Tide begins to turn on LAPC inspections

Inspection rates for companies regulated under the local air pollution control (LAPC) regime increased last year, according to the latest survey.1 But they remain significantly below Government targets

Councils' underachievement on LAPC has been catalogued for some years by the Environment Department's annual surveys. DEFRA guidance requires authorities to conduct two inspections per year for most LAPC-regulated sites, a standard which most authorities have consistently failed to meet. In 2000/01, 75% fell short of the target (ENDS Report 323, pp 14-15 ).

Another problem revealed in the 1999/2000 survey was that only one quarter of authorities had proper cost accounting procedures. The Government responded by freezing the charges authorities levy under the regime (ENDS Report 311, pp 43-44 ).

DEFRA also began "naming and shaming" the worst-performing authorities following pressure from the Environmental Industries Commission, which is concerned that inadequate enforcement is depressing the market for environmental technologies. The latest survey of the 390 authorities - which achieved an impressive 100% response rate - suggests that DEFRA's tactics may be showing results.

  • Inspections: The average number of inspections rose from 1.5 per process in 2000/01 to 1.7 in 2001/02, excluding service stations and small waste oil burners. Inspection rates by 242 authorities remained below two per year for these processes - including 48 authorities which carried out less than one inspection per process during the year. However, inspections of service stations and oil burners increased.

  • Cost accounting: More than half of authorities said they now have procedures in place for cost accounting. The number saying they had no plans to introduce such procedures fell from 40% in 1999/2000 to 15% in 2001/02.

  • Prosecutions and enforcement notices: The number of authorities with a general enforcement policy increased from 72% to 85%. LAPC-specific policies increased from 33% to 39%.

    Some 2,780 notices were served in 2001/02 - the highest number to date. Most were variations of authorisation conditions, but there were 183 enforcement notices and one prohibition notice.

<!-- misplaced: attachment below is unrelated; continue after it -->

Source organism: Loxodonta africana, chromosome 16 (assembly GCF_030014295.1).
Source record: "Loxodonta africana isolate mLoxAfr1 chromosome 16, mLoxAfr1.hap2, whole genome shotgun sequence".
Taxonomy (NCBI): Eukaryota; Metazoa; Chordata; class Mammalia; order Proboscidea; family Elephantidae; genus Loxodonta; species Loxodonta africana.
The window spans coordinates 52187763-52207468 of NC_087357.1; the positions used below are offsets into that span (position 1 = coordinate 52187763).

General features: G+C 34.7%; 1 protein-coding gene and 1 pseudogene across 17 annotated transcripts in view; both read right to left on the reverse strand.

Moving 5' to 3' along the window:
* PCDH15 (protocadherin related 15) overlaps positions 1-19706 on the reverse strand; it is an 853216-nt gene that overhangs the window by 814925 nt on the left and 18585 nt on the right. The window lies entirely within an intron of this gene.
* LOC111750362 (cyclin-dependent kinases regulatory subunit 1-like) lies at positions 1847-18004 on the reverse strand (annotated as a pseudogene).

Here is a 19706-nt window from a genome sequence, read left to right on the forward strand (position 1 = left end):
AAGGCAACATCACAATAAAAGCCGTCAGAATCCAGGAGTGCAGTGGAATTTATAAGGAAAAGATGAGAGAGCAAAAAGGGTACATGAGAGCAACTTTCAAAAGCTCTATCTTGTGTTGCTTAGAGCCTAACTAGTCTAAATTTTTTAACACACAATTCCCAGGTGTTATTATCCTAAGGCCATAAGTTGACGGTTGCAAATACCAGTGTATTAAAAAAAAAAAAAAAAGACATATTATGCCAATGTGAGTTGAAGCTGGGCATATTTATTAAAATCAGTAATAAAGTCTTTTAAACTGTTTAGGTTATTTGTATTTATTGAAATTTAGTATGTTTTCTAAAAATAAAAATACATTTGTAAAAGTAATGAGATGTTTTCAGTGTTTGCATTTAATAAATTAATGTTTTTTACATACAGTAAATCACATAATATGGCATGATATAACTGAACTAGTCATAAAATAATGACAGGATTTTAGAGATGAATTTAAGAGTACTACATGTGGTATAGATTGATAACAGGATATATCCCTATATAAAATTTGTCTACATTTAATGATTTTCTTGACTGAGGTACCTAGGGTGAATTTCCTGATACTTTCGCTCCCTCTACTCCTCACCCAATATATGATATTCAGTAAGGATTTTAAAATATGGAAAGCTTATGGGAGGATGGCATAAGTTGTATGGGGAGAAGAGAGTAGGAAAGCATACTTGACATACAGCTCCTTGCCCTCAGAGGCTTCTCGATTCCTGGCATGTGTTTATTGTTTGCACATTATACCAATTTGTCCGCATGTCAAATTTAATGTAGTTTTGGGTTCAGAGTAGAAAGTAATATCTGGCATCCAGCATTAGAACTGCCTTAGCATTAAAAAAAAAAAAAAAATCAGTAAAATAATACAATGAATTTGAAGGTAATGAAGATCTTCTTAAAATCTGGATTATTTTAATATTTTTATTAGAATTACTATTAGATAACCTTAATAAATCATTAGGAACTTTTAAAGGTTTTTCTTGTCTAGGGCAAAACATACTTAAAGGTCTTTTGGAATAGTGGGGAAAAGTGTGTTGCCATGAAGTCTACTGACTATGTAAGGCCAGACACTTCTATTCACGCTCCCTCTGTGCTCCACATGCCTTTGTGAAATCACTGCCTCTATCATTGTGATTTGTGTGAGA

As in previous years, the coating sector received the most enforcement notices - a total of 54 for the 3,255 authorised processes. Next were animal and plant treatment with 24 notices (out of 372 processes) and iron and steel with 22 (247 processes). There were also six successful prosecutions in 2001/02, bringing in fines of £62,500 - down from nine and £87,510 the year before.

  • Applications: The general improvement came against a background of steady activity among authorities. Although the number of authorised processes declined by 299 to 17,901 in 2001/02, authorities received 942 applications for new authorisations - a 41% increase. Decision times improved, with 75% of applications for substantial changes and new processes being determined within four months, up from 63%.

  • Reviews: Permit reviews are required by law every four years, and present an opportunity for authorisation conditions to be upgraded. A total of 8,673 reviews fell due in 2001/02, of which 83% were completed. Progress on eight-year reviews was much less impressive, with only 61% of the 5,379 reviews falling due being completed during the year.

    EIC director Merlin Hyman was cautiously optimistic about the findings. "The survey shows that the trends are in the right direction. But there is still a long, hard road ahead. Most authorities are still not achieving the required number of inspections."

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